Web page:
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Australian-British academic jailed in Iran moved to dangerous desert prison

Kylie Moore-Gilbert has been moved to the Qarchak prison after spending nearly two years in Tehran's notorious Evin detention center.
Tehran, IRAN:  TO GO WITH AFP STORY IRAN-JUSTICE-PRISON-SOCIT BY PIERRE CELERIER  Iranian women inmates sit at their cell in the infamous Evin jail, north of Tehran, 13 June 2006. AFP PHOTO/ATTA KENARE  (Photo credit should read ATTA KENARE/AFP via Getty Images)

Iran has transferred an Australian-British academic serving a 10-year-sentence for espionage to one of its most notorious prisons, which activists describe as rife with disease and violence.

Kylie Moore-Gilbert, a lecturer on Middle East politics at the University of Melbourne, had been held in northern Tehran’s Evin prison for nearly two years. In what appears to be a form of punishment, she’s been moved to Iran’s notorious Qarchak women’s prison, located east of the capital. 

The Australian government, which maintains an embassy in Iran, confirmed the transfer in a statement Tuesday and described Moore-Gilbert’s case as one its “highest priorities.” 

"Our Ambassador to Iran recently visited Dr. Moore-Gilbert in Evin Prison, and she has had telephone contact with her family and the Ambassador over the last several months,” the Department of Foreign Affairs and Trade said. “We hold Iran responsible for Dr. Moore-Gilbert's safety and well-being."

In September 2018, Moore-Gilbert traveled to Iran to conduct research interviews and attend a conference on Islam for foreign academics in the city of Qom. Three weeks later, while at the airport in Tehran, she was arrested by agents of Islamic Revolutionary Guard Corps’ intelligence wing. 

She denies all charges of espionage, and in December, lost an appeal against her 10-year-sentence. 

Iranian activist Reza Khandan, the husband of jailed human rights lawyer Nasrin Sotoudeh, wrote in a Facebook post that he and Moore-Gilbert spoke in a recent phone call. She reportedly told him she “can't eat anything,” is "very depressed” and last spoke with her parents a month ago.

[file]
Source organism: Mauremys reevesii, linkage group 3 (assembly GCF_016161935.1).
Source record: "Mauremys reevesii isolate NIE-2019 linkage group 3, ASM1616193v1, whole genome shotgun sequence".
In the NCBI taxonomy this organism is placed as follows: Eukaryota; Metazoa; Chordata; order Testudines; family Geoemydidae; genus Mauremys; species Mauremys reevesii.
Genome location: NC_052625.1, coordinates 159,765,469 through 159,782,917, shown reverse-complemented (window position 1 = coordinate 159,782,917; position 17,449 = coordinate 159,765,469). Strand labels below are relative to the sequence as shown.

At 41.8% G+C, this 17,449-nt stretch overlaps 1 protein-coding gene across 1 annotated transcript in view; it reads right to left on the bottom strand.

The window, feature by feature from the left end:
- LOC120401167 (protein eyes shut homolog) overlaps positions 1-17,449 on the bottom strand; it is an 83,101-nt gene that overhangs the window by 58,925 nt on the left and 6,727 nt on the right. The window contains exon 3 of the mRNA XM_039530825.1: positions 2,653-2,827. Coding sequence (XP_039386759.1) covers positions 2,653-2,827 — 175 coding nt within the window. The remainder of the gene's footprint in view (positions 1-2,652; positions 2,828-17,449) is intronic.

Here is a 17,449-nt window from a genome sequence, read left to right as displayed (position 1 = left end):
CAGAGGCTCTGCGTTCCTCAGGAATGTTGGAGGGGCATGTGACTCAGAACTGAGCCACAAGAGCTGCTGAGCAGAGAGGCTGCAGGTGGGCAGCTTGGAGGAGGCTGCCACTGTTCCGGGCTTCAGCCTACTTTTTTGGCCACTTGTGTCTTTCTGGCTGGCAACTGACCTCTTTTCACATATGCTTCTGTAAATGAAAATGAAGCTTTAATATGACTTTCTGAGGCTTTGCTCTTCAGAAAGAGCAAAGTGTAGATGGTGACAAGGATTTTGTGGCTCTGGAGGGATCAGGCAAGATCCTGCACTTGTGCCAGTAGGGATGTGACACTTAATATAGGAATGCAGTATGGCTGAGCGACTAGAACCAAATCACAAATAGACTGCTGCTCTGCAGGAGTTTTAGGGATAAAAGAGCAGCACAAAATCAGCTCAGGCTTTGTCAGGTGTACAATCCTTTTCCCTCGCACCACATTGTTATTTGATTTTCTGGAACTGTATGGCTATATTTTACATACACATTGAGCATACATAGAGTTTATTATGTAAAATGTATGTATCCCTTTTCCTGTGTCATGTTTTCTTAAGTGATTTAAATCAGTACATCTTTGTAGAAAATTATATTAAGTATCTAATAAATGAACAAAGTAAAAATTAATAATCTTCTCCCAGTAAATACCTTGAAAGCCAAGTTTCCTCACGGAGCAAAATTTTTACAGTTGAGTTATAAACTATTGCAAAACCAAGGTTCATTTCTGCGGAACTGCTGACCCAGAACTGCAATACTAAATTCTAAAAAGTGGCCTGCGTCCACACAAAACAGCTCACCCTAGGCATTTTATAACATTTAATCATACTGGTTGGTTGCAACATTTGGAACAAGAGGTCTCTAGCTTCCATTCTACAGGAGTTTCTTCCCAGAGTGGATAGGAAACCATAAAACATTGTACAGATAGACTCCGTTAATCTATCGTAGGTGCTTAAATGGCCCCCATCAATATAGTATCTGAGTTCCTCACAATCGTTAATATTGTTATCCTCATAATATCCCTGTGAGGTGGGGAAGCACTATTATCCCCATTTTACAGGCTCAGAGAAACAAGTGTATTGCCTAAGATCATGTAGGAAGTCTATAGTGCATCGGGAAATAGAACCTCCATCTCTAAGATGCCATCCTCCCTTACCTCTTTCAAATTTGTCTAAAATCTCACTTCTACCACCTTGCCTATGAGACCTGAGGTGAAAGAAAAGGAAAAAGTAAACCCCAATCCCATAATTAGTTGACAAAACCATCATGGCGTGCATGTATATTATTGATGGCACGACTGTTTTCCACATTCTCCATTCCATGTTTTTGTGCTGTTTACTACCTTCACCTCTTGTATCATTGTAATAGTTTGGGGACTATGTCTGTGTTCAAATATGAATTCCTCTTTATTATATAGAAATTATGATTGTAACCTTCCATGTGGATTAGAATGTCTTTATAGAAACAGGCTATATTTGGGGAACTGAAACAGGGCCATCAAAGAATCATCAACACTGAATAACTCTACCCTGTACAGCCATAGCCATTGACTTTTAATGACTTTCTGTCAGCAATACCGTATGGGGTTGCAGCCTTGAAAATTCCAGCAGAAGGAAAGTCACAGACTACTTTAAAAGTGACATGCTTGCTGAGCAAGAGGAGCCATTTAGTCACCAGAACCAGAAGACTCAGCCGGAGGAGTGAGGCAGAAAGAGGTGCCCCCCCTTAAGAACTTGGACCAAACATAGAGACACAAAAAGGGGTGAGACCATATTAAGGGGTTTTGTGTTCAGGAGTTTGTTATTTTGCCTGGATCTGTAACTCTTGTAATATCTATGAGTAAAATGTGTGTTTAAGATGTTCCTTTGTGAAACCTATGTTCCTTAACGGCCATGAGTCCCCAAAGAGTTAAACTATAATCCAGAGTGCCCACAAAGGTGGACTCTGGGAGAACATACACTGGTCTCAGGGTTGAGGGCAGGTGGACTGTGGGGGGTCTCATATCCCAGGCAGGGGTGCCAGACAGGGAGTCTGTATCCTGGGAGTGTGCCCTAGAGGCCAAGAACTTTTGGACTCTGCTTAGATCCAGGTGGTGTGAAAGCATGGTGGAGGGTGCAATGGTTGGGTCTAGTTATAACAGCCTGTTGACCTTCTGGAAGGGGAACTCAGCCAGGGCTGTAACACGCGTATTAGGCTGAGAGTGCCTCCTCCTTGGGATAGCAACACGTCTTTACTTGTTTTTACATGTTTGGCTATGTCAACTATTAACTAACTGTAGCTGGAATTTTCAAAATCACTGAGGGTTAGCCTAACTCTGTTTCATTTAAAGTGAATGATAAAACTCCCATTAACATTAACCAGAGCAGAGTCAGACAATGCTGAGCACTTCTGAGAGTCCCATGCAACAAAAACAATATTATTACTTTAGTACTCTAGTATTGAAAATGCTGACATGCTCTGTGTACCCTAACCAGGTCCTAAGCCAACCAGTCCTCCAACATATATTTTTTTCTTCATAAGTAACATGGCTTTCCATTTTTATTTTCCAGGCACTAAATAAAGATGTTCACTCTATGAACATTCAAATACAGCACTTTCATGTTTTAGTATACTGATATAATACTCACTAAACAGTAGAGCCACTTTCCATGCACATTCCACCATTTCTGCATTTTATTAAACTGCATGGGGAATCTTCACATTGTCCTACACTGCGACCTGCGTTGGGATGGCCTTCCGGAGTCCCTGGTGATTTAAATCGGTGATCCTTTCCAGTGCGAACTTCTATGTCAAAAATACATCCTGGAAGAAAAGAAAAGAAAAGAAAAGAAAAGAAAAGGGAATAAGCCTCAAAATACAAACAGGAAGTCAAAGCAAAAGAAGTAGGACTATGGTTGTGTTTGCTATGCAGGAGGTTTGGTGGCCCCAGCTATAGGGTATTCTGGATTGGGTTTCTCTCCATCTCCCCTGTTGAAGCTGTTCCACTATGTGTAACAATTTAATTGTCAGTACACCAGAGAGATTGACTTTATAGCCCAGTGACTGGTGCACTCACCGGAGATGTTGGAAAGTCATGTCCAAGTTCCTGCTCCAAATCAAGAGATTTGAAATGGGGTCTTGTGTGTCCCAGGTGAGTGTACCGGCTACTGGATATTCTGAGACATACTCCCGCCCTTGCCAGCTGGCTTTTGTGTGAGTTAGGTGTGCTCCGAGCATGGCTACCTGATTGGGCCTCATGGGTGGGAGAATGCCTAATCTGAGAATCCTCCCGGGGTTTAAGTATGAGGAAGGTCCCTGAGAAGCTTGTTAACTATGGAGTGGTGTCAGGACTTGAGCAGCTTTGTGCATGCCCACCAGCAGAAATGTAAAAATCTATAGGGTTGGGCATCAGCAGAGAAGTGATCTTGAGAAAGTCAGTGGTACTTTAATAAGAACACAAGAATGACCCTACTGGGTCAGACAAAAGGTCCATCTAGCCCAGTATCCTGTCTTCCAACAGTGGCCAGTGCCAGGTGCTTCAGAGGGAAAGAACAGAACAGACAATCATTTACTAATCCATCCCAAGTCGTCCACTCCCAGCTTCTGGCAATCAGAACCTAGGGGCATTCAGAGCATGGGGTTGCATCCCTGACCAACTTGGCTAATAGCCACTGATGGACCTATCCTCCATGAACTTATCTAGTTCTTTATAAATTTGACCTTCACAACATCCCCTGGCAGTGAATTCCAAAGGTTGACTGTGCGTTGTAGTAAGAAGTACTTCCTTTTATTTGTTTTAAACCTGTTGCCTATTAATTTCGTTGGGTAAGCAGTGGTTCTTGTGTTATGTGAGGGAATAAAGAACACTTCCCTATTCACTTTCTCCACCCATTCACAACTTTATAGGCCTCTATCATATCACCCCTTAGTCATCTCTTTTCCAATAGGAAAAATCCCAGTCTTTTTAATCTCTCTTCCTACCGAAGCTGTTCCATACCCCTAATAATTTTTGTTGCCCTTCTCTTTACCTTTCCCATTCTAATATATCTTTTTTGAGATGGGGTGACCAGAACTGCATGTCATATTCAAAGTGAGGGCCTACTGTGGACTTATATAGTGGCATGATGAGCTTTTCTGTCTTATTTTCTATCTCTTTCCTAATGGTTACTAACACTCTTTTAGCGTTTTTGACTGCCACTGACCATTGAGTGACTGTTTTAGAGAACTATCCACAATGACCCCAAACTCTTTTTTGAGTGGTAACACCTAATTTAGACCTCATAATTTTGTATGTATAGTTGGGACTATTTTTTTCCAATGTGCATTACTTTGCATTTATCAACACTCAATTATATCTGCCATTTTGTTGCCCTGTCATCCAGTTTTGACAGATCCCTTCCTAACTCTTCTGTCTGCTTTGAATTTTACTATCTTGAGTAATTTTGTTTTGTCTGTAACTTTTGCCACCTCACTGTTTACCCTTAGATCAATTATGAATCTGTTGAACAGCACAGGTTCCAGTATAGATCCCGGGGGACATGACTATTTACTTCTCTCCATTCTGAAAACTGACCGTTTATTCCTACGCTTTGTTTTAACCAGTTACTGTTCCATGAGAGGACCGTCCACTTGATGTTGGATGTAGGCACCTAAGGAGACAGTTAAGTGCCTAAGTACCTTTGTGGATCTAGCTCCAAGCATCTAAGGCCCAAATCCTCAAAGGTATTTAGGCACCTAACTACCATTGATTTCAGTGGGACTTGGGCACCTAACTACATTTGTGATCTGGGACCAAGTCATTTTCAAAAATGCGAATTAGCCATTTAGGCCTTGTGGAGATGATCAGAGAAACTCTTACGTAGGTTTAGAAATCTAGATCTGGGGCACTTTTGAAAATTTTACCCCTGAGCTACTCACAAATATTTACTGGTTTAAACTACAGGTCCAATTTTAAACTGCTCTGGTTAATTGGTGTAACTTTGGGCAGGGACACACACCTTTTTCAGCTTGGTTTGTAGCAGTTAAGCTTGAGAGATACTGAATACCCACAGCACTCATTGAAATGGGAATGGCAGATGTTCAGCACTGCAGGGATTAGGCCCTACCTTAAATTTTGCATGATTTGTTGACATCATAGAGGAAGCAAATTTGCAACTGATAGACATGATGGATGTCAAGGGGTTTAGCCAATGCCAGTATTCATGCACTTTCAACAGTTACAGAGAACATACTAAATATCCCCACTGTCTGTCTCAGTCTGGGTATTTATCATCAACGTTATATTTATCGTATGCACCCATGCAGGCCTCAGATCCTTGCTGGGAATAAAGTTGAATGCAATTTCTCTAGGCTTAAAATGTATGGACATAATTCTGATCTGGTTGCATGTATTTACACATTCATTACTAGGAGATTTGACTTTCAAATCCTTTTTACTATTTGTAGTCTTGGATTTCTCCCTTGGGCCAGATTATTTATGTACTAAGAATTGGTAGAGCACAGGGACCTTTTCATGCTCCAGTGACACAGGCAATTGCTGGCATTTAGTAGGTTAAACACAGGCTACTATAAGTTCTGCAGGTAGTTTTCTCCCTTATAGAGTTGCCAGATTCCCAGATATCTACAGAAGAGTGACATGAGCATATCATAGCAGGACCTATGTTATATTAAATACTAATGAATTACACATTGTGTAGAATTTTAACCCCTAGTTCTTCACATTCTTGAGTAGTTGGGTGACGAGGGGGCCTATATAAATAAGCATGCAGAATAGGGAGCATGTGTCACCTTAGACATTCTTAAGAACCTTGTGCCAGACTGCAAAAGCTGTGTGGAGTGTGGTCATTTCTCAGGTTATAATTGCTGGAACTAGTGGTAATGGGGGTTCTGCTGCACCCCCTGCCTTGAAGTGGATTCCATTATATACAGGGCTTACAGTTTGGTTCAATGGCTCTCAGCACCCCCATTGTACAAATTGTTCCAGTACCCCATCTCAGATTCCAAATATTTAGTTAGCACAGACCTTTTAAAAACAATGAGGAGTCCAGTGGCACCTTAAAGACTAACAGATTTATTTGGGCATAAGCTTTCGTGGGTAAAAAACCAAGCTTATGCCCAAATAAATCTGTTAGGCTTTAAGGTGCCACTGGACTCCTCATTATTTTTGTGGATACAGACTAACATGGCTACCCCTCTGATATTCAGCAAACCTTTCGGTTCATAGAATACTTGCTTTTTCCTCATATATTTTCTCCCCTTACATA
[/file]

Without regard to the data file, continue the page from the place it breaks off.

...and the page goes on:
It’s unclear why Moore-Gilbert would have been transferred to Qarchak, a facility for violent criminals that is described by the State Department as responsible for “extrajudicial killings, torture or other gross violations of internationally recognized human rights.” It is “known for unbearable conditions, including regular assaults and inappropriate behavior of prison guards toward women, chronic lack of water, unsanitary living spaces and an environment that enables rape and murder,” the department said. 

A March report from the Human Rights Activists News Agency (HRANA), an Iranian activist group, said HIV, hepatitis and other infectious diseases run rampant in the prison, and detainees are fed an extremely low quality diet enriched with a protein used in animal feed. 

“Political prisoners are transferred to this prison to put them under more pressure,” the report said.

While imprisoned at Evin’s Ward 2A, Moore-Gilbert staged several hunger strikes. She also reportedly spent time in solitary confinement, where she was made to sleep on the floor next to a toilet.

In a letter she wrote to Australian Prime Minister Scott Morrison that was smuggled out last year and published by the Center for Human Rights in Iran, she called on the government to “do whatever it takes” for her release as there is “no hope” of a fair trial.

Moore-Gilbert is one of a number of high-profile foreign prisoners Iran has detained on trumped-up charges, including Iranian-Americans Siamak Namazi and Morad Tahbaz. Held for flying a drone without a permit, Australian bloggers Jolie King and Mark Firkin were released in October 2019 after several months in an Iranian prison.

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